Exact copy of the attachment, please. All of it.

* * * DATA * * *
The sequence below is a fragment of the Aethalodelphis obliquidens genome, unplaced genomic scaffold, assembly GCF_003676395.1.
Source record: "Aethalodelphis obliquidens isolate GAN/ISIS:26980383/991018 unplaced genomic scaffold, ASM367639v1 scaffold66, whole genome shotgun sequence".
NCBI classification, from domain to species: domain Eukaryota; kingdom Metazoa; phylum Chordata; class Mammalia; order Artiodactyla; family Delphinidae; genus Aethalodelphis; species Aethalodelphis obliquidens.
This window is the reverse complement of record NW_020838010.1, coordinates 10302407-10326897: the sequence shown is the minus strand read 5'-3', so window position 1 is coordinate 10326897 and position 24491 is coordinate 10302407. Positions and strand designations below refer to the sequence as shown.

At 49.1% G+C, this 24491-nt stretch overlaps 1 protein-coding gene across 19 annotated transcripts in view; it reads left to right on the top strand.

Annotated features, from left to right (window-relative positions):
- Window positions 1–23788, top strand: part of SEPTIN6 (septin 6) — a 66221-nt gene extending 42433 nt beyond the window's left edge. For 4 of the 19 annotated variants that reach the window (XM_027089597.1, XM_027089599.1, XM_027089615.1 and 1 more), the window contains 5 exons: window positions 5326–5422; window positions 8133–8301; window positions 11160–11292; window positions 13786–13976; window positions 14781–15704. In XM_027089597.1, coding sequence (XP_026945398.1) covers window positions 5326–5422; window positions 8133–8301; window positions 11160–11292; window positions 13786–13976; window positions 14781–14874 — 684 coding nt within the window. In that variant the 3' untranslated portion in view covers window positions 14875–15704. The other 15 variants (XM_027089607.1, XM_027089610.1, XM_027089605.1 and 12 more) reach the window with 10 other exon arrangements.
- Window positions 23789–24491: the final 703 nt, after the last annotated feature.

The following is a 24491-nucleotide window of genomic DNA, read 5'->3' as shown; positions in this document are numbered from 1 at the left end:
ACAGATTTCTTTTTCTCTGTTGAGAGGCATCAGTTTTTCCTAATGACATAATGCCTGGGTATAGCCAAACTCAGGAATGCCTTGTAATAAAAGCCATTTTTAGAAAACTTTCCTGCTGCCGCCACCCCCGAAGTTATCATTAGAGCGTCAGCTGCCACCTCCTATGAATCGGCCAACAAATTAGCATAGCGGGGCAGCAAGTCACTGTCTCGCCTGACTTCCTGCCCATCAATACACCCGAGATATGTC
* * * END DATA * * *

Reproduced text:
The sequence below is a fragment of the Aethalodelphis obliquidens genome, unplaced genomic scaffold, assembly GCF_003676395.1.
Source record: "Aethalodelphis obliquidens isolate GAN/ISIS:26980383/991018 unplaced genomic scaffold, ASM367639v1 scaffold66, whole genome shotgun sequence".
NCBI classification, from domain to species: domain Eukaryota; kingdom Metazoa; phylum Chordata; class Mammalia; order Artiodactyla; family Delphinidae; genus Aethalodelphis; species Aethalodelphis obliquidens.
This window is the reverse complement of record NW_020838010.1, coordinates 10302407-10326897: the sequence shown is the minus strand read 5'-3', so window position 1 is coordinate 10326897 and position 24491 is coordinate 10302407. Positions and strand designations below refer to the sequence as shown.

At 49.1% G+C, this 24491-nt stretch overlaps 1 protein-coding gene across 19 annotated transcripts in view; it reads left to right on the top strand.

Annotated features, from left to right (window-relative positions):
- Window positions 1–23788, top strand: part of SEPTIN6 (septin 6) — a 66221-nt gene extending 42433 nt beyond the window's left edge. For 4 of the 19 annotated variants that reach the window (XM_027089597.1, XM_027089599.1, XM_027089615.1 and 1 more), the window contains 5 exons: window positions 5326–5422; window positions 8133–8301; window positions 11160–11292; window positions 13786–13976; window positions 14781–15704. In XM_027089597.1, coding sequence (XP_026945398.1) covers window positions 5326–5422; window positions 8133–8301; window positions 11160–11292; window positions 13786–13976; window positions 14781–14874 — 684 coding nt within the window. In that variant the 3' untranslated portion in view covers window positions 14875–15704. The other 15 variants (XM_027089607.1, XM_027089610.1, XM_027089605.1 and 12 more) reach the window with 10 other exon arrangements.
- Window positions 23789–24491: the final 703 nt, after the last annotated feature.

The following is a 24491-nucleotide window of genomic DNA, read 5'->3' as shown; positions in this document are numbered from 1 at the left end:
ACAGATTTCTTTTTCTCTGTTGAGAGGCATCAGTTTTTCCTAATGACATAATGCCTGGGTATAGCCAAACTCAGGAATGCCTTGTAATAAAAGCCATTTTTAGAAAACTTTCCTGCTGCCGCCACCCCCGAAGTTATCATTAGAGCGTCAGCTGCCACCTCCTATGAATCGGCCAACAAATTAGCATAGCGGGGCAGCAAGTCACTGTCTCGCCTGACTTCCTGCCCATCAATACACCCGAGATATGTC